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How To Compost At Home | Free City Drop Off Bins

Do you know how to compost at home? Depending on where you live, there are probably certain ways to compost at home that work better than others. This urban dweller uses free municipal compost drop off bins provided by the city to compost her food scraps and save them from the landfill.

The Bring Your Trash To Life series highlights families in various circumstances who have all found a way to compost at home that works for their lifestyle. Hopefully, you can be inspired to give it a go and help our planet become a little healthier.

Did you know that composting can transform your trash into new life? And that new life, in the form of microbes, fungi, earthworms, and more, provides the foundation for much of all other healthy life on Earth?

Composting is a great way to create healthy soil to support people and our planet. Healthy soil is also a magical carbon sink that absorbs carbon from our atmosphere and helps cool the planet. While dead dirt has few living organisms, a teaspoon of healthy soil has more living organisms in it than the entire population of humans on Planet Earth!

We need everyone to learn how to compost at home and make it a part of everyday life.

Don’t think you can compost? We’ve got a whole set of resources on Everything To Know About How To Compost At Home, including more Bring Your Trash To Life interviews. All of this information about how to compost at home will hopefully prove that just about anyone can make space and find a system to turn their food scraps into nutrient-rich compost to enrich our soil, feed our food cycle, and limit the food waste that ends up in landfills.

In this edition of Bring Your Trash To Life, Nicolette shares how she uses the Project Oscar compost bins provided by the city of Boston to compost her food scraps for free. Project Oscar, aptly named by the city based on the Sesame Street character, is a pilot program that will hopefully grow to allow many more residents free access to composting in their communities.

If you live in an urban area and are searching for free compost options, read on about this simple program that Nicolette uses and how easily she stores her food scraps between visits to the compost bin. If your city doesn’t have a similar program, maybe you can use this pilot program to encourage your municipal leaders to try the program where you live? Let’s hear more from Nicolette!

Can you tell us a bit about yourself, where you live, your family, etc…?

My name is Nicolette. I’m a master’s student in Boston, but I grew up in Tennessee. I’ve lived here for seven years, and I love the ways the city and the people of Boston are always trying to become more sustainable.

Tell us a little bit about why you decided to start composting?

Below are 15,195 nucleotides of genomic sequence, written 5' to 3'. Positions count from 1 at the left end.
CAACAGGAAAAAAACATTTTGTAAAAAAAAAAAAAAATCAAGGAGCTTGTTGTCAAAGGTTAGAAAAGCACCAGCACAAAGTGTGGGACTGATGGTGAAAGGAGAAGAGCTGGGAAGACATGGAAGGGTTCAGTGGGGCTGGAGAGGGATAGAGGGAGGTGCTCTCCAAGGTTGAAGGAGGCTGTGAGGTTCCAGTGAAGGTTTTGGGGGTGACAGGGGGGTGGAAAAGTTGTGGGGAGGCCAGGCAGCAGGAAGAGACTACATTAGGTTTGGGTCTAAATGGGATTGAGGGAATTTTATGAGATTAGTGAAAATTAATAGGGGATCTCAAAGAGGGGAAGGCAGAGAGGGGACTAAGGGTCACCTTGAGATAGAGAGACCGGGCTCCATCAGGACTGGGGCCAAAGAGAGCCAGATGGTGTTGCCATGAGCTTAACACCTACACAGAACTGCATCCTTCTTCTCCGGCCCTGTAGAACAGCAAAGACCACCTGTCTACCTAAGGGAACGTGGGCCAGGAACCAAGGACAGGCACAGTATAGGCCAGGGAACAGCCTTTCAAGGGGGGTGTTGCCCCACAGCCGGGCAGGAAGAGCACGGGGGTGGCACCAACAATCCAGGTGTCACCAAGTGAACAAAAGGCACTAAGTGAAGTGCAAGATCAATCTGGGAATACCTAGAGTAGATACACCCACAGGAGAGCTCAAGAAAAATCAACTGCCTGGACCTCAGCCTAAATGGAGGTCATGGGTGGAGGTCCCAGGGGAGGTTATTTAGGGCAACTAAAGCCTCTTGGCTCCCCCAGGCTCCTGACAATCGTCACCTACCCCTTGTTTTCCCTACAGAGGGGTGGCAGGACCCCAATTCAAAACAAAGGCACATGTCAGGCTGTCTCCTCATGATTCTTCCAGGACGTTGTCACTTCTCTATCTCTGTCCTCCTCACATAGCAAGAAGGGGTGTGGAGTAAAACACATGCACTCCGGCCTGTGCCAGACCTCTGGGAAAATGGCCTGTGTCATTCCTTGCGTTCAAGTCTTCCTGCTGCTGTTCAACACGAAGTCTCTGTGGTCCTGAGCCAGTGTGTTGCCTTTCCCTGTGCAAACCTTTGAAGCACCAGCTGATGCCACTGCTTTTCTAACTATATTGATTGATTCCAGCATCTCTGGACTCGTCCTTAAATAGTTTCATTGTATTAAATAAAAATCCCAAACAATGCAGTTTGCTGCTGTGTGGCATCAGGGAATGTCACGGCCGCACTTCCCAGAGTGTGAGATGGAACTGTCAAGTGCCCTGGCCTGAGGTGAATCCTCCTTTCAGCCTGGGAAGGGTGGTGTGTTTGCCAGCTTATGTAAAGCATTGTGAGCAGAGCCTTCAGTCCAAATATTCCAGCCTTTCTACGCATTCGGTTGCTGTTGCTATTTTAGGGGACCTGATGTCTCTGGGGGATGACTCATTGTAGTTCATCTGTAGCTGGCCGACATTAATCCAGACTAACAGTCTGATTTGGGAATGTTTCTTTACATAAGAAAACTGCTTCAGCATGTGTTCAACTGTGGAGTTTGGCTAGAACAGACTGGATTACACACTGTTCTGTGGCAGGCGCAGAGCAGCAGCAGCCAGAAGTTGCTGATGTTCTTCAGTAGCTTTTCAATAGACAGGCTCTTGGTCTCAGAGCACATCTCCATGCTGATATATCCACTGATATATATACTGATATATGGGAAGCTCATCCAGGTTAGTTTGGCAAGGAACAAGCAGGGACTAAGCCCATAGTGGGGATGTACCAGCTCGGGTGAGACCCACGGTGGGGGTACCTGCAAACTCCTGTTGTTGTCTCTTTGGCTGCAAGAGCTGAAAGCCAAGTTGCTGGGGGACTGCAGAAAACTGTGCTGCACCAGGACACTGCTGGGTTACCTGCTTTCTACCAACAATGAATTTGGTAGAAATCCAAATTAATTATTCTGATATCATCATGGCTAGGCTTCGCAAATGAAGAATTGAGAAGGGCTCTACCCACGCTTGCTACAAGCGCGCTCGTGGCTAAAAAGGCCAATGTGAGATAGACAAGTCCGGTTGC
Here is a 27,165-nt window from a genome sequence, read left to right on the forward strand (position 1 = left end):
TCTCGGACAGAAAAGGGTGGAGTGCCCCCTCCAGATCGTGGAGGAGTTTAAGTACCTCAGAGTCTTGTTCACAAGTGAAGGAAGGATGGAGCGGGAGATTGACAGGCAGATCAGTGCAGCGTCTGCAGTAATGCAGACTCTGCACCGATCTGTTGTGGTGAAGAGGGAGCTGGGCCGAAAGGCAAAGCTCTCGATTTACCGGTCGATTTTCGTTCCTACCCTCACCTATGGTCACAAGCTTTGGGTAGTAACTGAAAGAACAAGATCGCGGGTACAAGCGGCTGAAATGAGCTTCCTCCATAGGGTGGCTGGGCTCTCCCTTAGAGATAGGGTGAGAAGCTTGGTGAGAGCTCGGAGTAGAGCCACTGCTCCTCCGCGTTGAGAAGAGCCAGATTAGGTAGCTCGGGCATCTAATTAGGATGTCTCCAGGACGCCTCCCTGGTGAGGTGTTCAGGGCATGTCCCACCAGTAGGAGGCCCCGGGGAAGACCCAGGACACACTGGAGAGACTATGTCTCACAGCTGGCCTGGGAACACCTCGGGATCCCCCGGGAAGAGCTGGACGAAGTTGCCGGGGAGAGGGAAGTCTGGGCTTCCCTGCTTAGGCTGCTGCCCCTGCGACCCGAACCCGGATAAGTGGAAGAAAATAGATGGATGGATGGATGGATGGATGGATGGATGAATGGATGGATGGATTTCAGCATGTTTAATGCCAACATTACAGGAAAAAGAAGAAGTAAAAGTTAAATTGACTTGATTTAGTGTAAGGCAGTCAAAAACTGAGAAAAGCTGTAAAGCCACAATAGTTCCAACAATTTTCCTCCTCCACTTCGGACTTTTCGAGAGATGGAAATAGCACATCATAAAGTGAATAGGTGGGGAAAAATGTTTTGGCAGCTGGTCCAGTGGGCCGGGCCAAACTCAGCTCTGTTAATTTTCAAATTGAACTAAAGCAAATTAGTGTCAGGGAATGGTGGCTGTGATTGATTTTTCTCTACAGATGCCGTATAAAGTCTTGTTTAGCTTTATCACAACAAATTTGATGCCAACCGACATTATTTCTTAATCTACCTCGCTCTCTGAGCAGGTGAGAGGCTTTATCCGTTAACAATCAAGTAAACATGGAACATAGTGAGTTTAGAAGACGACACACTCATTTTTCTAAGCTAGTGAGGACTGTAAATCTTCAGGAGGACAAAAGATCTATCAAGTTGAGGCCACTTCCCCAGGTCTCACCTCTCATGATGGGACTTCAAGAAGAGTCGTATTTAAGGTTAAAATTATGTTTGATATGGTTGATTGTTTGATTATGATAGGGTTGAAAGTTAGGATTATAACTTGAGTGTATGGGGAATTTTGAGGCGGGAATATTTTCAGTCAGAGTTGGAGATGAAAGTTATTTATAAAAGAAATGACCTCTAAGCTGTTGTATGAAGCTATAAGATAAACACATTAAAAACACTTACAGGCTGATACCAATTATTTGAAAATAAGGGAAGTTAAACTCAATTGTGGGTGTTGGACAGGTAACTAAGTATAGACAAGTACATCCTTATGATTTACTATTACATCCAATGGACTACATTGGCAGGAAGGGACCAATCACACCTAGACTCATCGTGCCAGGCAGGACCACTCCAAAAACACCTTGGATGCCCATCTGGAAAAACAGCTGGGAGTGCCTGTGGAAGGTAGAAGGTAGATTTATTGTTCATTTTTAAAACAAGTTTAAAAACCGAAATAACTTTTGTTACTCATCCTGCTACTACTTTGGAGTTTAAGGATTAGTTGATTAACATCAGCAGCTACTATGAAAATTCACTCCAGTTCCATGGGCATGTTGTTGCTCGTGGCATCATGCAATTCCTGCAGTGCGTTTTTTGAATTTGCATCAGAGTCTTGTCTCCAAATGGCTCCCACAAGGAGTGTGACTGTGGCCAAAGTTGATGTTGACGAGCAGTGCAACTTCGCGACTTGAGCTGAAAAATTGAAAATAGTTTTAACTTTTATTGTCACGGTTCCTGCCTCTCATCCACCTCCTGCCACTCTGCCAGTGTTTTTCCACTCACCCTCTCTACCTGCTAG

My mom has always loved gardening and composted mostly garden and yard refuse when I was growing up. She used a barrel container that you turn to mix up the compost. We had a small countertop compost bin in the kitchen, but I don’t remember using it much.

A couple of years ago, my mom really started making an effort to compost food leftovers, and I looked for a way to do the same in Boston. I didn’t have the funds to pay for a private company to come to collect my compost at the time.

However, I knew New York and Cambridge had curbside compost, so I searched for free compost options in Boston. That led me to Project Oscar, the free compost drop-off program in Boston.

What method or methods of composting do you use or have you used?

I use a small countertop compost bin with compostable liners and bring them every two weeks to the city drop-off location. If I fill up more than one bag during that time, I put the extra bag in the freezer until I can stop by the bin to drop off my compost.

Even in the summer (without air conditioning), I don’t notice a smell in my apartment and haven’t dealt with any fruit flys. I also rip up paper from mail, printouts, etc…. to add to my bags.

Do you have any special tools, containers, or products that help make composting easier or more accessible for you?

The compostable liners are really helpful since I have to bring my compost to another location. I usually put a few full bags in a bigger paper bag for transport. Then I can drop it all, the compost bags and the paper bag, in the city bin.

Have you experienced any benefits from composting, especially ones that might have surprised you?

I’m more conscious of what I’m buying and consuming, and if it can be composted at the end of its use. This includes food – we can’t compost cheese, meat, or dairy in the Boston program – and the containers and packaging that items come in.

Anything else you’d like to share with readers about your composting practices, especially to help beginners gain confidence that they too can compost?

If your city doesn’t have a composting program and you don’t have a backyard, check with neighborhood gardens or farmers’ markets for free options. There are many ways to compost that don’t cost money.

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